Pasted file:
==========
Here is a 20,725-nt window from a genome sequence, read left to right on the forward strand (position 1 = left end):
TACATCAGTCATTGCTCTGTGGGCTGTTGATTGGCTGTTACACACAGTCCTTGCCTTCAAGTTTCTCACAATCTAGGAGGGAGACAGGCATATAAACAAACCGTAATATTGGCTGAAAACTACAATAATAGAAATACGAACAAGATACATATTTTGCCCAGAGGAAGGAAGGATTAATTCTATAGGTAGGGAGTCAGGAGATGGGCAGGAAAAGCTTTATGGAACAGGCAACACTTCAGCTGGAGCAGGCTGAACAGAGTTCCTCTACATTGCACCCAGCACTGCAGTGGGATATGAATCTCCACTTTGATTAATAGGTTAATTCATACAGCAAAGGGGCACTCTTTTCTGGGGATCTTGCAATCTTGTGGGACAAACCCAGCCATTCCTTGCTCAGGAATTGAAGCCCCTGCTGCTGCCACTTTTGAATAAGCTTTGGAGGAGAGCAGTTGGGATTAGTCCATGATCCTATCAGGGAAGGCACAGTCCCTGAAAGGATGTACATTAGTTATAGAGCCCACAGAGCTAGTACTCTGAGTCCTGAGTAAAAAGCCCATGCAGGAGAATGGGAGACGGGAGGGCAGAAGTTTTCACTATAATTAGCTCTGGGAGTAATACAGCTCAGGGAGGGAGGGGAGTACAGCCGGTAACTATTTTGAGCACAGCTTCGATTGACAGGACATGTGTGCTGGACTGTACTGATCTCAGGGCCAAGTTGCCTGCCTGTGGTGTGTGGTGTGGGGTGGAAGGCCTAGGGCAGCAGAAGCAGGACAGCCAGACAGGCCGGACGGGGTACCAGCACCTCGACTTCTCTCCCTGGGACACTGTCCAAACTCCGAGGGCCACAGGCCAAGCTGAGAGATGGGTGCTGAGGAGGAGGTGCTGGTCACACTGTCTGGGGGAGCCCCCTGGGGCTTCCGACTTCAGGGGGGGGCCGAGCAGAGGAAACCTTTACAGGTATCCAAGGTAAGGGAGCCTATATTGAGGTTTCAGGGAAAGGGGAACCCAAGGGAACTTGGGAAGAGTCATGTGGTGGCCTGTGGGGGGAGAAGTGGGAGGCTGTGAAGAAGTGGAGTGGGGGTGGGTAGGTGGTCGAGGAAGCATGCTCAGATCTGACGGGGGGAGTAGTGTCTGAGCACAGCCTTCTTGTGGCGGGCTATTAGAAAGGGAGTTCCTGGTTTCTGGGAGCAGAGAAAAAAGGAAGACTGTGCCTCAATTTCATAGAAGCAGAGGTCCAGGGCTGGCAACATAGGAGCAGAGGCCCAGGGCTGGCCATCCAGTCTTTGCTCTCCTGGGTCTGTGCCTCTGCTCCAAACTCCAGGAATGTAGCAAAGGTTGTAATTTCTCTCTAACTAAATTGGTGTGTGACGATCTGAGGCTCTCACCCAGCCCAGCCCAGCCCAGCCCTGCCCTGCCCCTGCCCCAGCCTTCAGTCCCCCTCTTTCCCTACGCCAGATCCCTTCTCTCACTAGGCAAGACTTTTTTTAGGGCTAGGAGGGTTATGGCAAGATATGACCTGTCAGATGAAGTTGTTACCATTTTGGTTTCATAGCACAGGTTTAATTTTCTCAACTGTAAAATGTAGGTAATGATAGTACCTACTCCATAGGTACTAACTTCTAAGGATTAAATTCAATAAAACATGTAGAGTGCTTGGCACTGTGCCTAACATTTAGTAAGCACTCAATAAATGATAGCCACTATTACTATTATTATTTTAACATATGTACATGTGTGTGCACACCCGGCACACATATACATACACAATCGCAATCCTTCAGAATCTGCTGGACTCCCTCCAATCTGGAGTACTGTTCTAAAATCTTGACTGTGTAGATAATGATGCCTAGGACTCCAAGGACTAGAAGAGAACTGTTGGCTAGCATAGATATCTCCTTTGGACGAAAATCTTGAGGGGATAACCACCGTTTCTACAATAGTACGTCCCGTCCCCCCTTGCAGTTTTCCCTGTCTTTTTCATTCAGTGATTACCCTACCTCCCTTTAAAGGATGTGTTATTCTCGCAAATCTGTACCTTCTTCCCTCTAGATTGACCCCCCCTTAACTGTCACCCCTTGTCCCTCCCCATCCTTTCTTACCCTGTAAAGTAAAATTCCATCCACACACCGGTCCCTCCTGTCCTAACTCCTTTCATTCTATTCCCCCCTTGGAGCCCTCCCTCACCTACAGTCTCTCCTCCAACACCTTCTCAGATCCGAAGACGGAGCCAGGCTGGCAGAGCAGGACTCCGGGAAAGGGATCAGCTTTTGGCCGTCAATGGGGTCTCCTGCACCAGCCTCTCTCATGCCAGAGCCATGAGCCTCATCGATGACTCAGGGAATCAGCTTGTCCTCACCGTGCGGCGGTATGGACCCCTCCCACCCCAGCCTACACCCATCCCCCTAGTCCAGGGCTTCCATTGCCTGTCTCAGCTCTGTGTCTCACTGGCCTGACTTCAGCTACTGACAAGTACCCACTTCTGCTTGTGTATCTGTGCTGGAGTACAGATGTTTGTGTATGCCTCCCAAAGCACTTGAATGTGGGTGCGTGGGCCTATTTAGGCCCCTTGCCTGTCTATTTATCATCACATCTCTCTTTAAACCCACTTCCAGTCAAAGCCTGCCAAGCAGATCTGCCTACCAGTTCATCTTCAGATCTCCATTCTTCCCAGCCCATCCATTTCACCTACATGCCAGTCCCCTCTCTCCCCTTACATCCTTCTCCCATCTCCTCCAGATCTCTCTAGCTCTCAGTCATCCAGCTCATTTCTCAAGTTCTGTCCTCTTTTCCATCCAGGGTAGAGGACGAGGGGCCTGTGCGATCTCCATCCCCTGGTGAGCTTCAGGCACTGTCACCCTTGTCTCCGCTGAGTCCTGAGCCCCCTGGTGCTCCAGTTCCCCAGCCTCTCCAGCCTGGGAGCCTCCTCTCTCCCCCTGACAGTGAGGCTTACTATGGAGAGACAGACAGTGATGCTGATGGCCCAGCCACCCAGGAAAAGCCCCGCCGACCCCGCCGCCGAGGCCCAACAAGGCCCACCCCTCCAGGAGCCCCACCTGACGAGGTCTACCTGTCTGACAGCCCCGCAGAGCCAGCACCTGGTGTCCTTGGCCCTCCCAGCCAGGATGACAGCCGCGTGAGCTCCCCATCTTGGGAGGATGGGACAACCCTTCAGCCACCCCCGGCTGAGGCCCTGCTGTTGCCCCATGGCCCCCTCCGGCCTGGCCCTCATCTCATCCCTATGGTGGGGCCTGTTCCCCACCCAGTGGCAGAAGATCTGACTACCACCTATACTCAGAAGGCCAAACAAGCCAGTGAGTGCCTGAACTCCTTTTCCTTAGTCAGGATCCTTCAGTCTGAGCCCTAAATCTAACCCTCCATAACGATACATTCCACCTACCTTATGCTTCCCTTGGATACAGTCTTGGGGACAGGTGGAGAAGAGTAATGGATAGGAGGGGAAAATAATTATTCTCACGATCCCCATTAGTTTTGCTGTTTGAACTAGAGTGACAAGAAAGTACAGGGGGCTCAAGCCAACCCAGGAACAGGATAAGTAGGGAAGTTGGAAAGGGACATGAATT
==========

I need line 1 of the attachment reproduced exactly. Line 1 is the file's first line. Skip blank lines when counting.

Here is a 20,725-nt window from a genome sequence, read left to right on the forward strand (position 1 = left end):